It has been one disappointment after another for Maxwell Sparr of Brighton. For months he has been searching for a house or a condo in Boston.

“This is the fifth or sixth property that I have lost out on,” he said, pointing out a perfectly manicured duplex in Roslindale, his latest disappointment thanks to an above asking all-cash offer.

High prices, bidding wars and cash investors have made house hunting a frustrating experience for all but the very wealthy in Boston and many of the suburbs.

“To a person like me who is a first-time home buyer, it’s extremely frustrating to not even have a chance,” he said.

Ostberg and her team are tasked with helping meet the City’s goal of creating 53,000 new housing units by 2030.

One idea that’s already in the pipeline: ADU’s, or Additional Dwelling Units.

The city is making it easier for homeowners to get permits to add small, rentable units in an attic or basement. The Lab is piloting the program in three neighborhoods and if all goes well they hope to expand. Down the road, the hope is to include additions and even backyard units as well.

MIT graduate James Shen already has an idea in place to make those backyard units simple and affordable. He has designed what he calls a plug-in house that can be constructed in one day using only an allen wrench.

“It’s kind of like an Ikea thing,” Shen joked as he was helping to assemble a model home on Boston’s City Hall Plaza. “It comes flat packed, delivered onsite without a crane or anything.”

The idea of making it easier for homeowners to build extra units has also been on Gov. Baker’s radar.  He sponsored a bill that would make it easier for cities and towns to ease zoning restrictions to help facilitate this type of building.

The City of Boston is also looking to make the most of its own property. The Housing Innovation Lab has asked developers to come up with plans to redevelop aging libraries, fire stations or other city-owned buildings to add housing units on top.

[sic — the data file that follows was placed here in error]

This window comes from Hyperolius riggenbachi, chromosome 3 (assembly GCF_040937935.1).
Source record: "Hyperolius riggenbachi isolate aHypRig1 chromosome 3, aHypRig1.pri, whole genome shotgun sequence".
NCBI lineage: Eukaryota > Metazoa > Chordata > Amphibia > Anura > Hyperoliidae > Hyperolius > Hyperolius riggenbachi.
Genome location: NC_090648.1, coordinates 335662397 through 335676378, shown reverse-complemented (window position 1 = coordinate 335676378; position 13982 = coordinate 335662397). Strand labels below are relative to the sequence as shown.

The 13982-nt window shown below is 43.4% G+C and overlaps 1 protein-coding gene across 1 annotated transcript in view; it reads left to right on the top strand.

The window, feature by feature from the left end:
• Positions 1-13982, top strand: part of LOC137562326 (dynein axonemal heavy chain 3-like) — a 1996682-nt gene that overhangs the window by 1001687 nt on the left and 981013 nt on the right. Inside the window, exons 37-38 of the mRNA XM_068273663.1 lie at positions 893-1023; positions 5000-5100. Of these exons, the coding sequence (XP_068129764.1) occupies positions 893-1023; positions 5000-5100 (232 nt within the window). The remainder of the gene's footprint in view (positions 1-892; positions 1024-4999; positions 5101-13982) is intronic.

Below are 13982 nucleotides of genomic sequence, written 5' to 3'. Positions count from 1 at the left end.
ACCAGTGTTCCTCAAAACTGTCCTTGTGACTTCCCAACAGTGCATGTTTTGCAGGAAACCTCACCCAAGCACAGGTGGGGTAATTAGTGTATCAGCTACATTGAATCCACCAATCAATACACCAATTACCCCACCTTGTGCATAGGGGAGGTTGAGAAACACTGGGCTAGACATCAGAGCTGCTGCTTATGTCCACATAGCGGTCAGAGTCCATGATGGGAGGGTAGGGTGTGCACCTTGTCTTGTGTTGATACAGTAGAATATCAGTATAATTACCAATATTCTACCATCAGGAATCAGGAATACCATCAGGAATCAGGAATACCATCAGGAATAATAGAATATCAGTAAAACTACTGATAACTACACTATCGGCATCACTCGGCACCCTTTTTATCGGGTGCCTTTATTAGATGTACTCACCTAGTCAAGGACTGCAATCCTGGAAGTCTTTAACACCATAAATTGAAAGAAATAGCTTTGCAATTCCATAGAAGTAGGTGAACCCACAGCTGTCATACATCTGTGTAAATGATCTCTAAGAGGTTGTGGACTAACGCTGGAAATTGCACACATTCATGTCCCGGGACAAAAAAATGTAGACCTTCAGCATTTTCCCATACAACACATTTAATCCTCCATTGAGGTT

“We got 27 responses back and they were all really interesting,” Ostberg said.

Ostberg’s team is also trying to innovate in terms of financing. She would like to see a way that several buyers could pool their money and be their own developer by either rehabbing an existing property or building something new.

The other new idea coming to Boston is called “co-living.” Developers are planning a building in the trendy Ink Block neighborhood that is part luxury apartment and part dorm. It’s called Ollie and WBZ-TV recently traveled to a similar building in New York City.

Essentially, renters lease a bedroom and the kitchen area is shared with the folks who live in two other rooms within the unit. The rooms are small, most containing pull out Murphy beds. But the New York apartments are about 30 percent cheaper than renting on your own.

The building has a number of different common spaces and there are planned social activities. The units come fully furnished, with everything down to the coffee mugs, towels, weekly maid service and Wi-Fi. According to Ollie co-founder Chris Bledsoe, those extras add real value.

“If you were to bundle all of those goodies, you are talking savings of $500 to $600 a month,” he said.

All of these ideas could help ease the housing crunch that experts say will only get worse if Boston lands the second Amazon headquarters. Something that worries Maxwell Sparr.

“If Amazon comes, where are they going to go? I think it’s going to drive prices through the roof,” he said.

We want to hear the stories of what you’re going through when it comes to housing in our area. Tell us your story by emailing

CBS Boston

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